• Nicholls, Mark, and Penry Williams. Sir Walter Raleigh: In Life and Legend. London and New York: Continuum, 2011.

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    The best biography to date, and one of the few volumes published since Wallace 1959 to reassess its topic in the light of archival evidence. Informed and legible, it presents a series of hitherto unknown details, especially about the Jacobean phase of Ralegh’s life. A very useful resource for both undergraduates and scholars alike.

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  • Stebbing, William. Sir Walter Ralegh, a Biography. Oxford: Clarendon, 1891.

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    Undoubtedly the richest study of Ralegh’s life until the dawn of the 20th century, this 500-plus-page volume has been read (and imitated) by many later biographers, and still deserves to be consulted. Both this and the 1899 reissue, which includes a “list of authorities,” are available via The Internet Archive.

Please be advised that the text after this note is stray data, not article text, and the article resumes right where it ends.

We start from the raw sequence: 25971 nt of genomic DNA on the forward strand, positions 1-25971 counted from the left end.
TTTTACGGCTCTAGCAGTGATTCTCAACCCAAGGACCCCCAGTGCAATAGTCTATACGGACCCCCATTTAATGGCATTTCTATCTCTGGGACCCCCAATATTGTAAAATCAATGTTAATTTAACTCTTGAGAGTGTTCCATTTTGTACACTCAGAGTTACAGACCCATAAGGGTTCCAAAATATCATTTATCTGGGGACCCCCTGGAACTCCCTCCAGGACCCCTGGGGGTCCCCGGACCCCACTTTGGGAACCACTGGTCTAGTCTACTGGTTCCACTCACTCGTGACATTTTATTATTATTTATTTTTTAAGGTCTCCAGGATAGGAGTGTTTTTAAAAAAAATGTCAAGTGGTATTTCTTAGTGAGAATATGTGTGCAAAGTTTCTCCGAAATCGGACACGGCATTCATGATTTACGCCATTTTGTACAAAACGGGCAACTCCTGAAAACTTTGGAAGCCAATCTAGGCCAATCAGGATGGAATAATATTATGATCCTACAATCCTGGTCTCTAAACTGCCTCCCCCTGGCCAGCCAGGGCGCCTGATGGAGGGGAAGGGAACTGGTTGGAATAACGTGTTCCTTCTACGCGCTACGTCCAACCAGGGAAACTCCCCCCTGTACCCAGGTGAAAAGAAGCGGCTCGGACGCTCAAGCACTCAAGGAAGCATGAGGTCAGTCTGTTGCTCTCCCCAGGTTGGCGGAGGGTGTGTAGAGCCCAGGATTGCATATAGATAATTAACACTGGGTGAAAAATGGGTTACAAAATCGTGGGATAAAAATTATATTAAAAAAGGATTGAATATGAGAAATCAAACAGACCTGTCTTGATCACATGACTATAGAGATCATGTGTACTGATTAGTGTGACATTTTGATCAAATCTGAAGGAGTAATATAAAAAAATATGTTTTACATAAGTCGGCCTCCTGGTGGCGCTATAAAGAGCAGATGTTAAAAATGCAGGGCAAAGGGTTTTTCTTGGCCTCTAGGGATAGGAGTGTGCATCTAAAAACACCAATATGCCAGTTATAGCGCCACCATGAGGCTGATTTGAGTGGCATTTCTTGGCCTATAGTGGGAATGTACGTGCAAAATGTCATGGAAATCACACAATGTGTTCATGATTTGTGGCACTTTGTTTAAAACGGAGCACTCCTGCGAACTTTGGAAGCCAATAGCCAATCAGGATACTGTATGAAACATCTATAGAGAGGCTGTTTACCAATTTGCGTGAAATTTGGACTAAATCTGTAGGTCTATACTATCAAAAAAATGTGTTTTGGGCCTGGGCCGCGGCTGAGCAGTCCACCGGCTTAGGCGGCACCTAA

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  • Thompson, Edward John. Sir Walter Ralegh: The Last of the Elizabethans. New Haven, CT: Yale University Press, 1936.

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    Sees Ralegh as the last representative of the glorious phase of Elizabeth’s reign. Chapter 9, devoted to the analysis of his literary relations, in particular with Edmund Spenser, should be integrated with Hadfield 2012 and the same scholar’s essay “Edmund Spenser” in Oxford Bibliographies: British and Irish Literature (also see Ralegh’s Family and Entourage).

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  • Trevelyan, Raleigh. Sir Walter Raleigh. London: Penguin, 2003.

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    A lengthy biography which provides helpful notes on events frequently only alluded to in other publications. The discussion of Ralegh’s poetry, unfortunately, is sometimes made problematic by the fact that a number of noncanonical poems are assumed to be authentic.

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  • Wallace, Willard Mosher. Sir Walter Raleigh. Princeton, NJ: Princeton University Press, 1959.

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    Solidly based on manuscript evidence and documentary sources (duly acknowledged in the copious footnotes). One of the best accounts until the end of the 20th century, and still to be consulted for scholarly purposes.